PHILADELPHIA - In what has to be one of the most interesting developments in higher education in recent decades, some of the world’s top universities, including Harvard, MIT, Stanford, Princeton, and the University of Pennsylvania, have all begun to offer free online education to anyone with an internet connection.
This is revolutionary stuff, it means that people around the world (at least, those who speak English), can access top-quality higher education without paying a cent. The various initiatives of these schools offer an exciting model for the future of higher education, one in which knowledge is more accessible and opportunities for learning more equitable than ever before.
The most recent elite online learning project, edX, is joint venture between Harvard and MIT that was launched on Wednesday. Essentially, edX will offer a number of online courses, based on actual Harvard and MIT courses, to users anywhere in the world for free. The edX learning platform is based on MIT’s existing MITx, which already offers a number of online MIT courses. People who sign up for edX classes will use “video lesson segments, embedded quizzes, immediate feedback, student-ranked questions and answers, [and] online laboratories” to learn about a range of subjects from the world’s top experts. EdX plans to announce its class offerings at some point between May and July, and to start offering courses from this coming September.
Now, completing an edX class will not earn you credit towards a Harvard or MIT degree; if you want a degree you’ll still have to cough up a couple of hundred thousand dollars and haul yourself out to Massachusetts. The organisation will, however, for a small fee provide “certificates of mastery” to students who are able to demonstrate their knowledge of the course material. These will not be endorsed by MIT or Harvard, but will be a concrete indication that students have learned the material.
Princeton, Stanford, the University of Michigan and the University of Pennsylvania have also teamed up on a similar project called Coursera, where users can take classes in fields ranging from computer science to economics to musicology, all for free and gratis. Like edX, Coursera courses involve the use of video instruction, interactive exercises, and peer assessment – all tools that are made possible by the internet.
Coursera courses also don’t count as credit towards degrees at the prestigious institutions that sponsor the institution. Nevertheless, they offer people around the world the opportunity to learn cutting edge material from the world’s best professors and experts for free – a remarkable thing.
Imagine the implications of all this for higher education in countries like South Africa, where resources are strained and higher education comes at a hefty cost. It’s possible, for example, to imagine an institution formed around the courses offered by Coursera and edX (and other institutions like Udacity, run by Stanford professor Sebastian Thrun). Such an institution could use the materials provided online to teach students, and could then develop testing procedures to ensure that learning outcomes are met and quality is maintained. Ultimately, the Department of Education might even recognise such an institution as a legitimate institution of higher learning, and allow it to award recognised certificates or even degrees.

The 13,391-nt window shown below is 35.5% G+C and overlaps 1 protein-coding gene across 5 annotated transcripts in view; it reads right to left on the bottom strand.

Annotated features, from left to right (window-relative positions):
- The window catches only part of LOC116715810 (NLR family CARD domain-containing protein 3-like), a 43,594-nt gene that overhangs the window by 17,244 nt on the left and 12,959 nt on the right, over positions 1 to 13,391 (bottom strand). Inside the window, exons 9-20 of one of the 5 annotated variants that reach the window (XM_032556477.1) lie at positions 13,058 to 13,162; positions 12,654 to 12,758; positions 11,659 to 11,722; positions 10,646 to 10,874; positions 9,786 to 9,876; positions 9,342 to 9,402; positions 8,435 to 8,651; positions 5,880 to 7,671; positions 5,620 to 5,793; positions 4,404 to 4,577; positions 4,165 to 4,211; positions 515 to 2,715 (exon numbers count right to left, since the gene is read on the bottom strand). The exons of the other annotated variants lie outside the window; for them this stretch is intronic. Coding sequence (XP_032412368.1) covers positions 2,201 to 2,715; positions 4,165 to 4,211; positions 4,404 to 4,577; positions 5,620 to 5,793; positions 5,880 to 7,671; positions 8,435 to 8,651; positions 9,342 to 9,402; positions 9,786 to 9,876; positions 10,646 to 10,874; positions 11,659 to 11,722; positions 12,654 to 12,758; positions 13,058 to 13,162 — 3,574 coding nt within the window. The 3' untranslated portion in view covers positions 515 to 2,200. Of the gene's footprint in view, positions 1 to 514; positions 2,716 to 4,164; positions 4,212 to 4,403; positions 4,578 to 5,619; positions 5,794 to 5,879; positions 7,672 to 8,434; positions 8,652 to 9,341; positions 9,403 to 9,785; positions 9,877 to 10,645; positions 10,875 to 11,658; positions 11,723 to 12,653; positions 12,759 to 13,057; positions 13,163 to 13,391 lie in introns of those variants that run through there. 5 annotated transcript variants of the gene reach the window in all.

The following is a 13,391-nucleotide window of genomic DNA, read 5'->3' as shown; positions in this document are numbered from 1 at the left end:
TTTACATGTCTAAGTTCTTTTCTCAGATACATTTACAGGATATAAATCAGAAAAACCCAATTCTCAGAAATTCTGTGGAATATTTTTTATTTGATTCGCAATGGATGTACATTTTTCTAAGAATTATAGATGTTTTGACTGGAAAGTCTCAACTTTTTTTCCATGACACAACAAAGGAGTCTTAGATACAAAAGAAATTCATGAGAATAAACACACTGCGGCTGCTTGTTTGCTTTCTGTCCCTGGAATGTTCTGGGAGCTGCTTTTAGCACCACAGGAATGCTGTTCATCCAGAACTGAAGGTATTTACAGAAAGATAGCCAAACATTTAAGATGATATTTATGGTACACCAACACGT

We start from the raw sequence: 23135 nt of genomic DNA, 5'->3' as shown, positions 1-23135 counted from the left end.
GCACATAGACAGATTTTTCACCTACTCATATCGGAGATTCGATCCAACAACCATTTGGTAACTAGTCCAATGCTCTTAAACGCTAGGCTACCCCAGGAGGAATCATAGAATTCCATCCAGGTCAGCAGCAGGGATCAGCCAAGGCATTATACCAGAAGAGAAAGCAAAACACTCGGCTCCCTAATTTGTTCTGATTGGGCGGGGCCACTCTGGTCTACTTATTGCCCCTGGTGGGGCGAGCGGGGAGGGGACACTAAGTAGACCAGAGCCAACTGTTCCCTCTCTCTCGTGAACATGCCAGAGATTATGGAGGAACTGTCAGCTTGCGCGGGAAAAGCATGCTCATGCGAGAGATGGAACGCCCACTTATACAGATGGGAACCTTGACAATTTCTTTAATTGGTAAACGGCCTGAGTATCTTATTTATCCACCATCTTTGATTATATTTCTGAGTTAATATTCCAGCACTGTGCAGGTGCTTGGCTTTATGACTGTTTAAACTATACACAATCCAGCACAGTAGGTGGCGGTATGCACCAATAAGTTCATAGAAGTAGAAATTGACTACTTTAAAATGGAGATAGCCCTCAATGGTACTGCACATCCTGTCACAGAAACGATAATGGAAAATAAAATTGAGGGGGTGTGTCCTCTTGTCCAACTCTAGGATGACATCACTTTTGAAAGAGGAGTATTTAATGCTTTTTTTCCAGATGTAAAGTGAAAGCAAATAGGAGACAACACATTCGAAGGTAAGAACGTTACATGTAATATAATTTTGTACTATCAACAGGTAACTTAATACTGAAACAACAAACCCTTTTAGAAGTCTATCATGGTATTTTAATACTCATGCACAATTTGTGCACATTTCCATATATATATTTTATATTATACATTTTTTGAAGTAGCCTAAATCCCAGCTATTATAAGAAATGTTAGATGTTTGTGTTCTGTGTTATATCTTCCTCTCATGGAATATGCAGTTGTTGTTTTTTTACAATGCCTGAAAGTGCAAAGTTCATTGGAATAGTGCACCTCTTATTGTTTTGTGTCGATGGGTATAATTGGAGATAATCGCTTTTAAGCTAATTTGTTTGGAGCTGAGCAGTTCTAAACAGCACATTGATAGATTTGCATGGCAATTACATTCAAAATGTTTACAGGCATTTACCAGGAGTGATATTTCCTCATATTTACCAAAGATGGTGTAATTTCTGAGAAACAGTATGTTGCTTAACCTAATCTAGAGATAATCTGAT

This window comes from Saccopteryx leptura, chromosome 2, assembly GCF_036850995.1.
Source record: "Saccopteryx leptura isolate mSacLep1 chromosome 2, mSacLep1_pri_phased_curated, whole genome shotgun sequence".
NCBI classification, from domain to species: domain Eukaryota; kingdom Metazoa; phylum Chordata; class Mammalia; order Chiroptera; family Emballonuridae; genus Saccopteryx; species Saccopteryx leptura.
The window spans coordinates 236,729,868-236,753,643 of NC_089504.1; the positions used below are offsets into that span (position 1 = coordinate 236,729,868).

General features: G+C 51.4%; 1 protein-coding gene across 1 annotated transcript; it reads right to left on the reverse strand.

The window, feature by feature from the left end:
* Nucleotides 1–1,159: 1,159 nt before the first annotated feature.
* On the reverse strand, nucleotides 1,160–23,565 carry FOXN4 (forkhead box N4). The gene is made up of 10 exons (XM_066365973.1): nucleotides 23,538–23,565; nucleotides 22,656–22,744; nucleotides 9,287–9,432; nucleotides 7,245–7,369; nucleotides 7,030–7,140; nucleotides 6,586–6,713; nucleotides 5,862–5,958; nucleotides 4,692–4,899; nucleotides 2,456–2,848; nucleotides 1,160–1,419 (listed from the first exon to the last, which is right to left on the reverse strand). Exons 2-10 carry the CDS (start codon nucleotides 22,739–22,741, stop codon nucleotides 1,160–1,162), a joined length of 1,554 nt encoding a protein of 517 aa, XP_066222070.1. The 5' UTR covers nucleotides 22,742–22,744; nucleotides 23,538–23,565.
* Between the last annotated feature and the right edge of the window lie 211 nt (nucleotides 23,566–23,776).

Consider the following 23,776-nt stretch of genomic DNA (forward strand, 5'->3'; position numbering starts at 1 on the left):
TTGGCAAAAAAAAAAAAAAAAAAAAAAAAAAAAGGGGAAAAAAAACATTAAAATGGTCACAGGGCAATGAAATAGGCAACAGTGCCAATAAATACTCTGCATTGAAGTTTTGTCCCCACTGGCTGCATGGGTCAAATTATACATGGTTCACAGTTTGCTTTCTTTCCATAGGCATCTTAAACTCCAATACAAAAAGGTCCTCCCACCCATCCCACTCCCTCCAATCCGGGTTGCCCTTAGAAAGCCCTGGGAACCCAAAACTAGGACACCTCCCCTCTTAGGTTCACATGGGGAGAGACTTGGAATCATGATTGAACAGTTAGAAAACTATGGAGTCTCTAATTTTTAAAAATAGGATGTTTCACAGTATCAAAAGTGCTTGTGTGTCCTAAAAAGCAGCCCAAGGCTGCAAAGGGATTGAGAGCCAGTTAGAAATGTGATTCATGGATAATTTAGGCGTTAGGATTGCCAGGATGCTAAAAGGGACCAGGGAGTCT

This could be a very positive thing for South Africa, or any other developing country in desperate need of improving the skills of its population. All that would be needed would be some computers, a decent internet connection, and a layer of management and testers who could oversee students’ learning and evaluate their progress. Initiatives like this have the potential to make higher education accessible, affordable, and even democratic.
Of course, a lot of work is still required. Currently Coursera, Udacity, and edX offer only a limited range of courses, and students require basic reading, writing, mathematical and analytical skills to have any hope of grasping the material taught on these platforms. In addition, since there is no formal accreditation for these courses, they are not recognised by would-be employers, although that could change as the years pass and innovative organisations figure out ways to use these resources.
Either way, initiatives like these offer the promise of a new world of education. Your children may well get a Harvard education (or something very much like it) from the comfort of their living rooms. It’s an exciting prospect.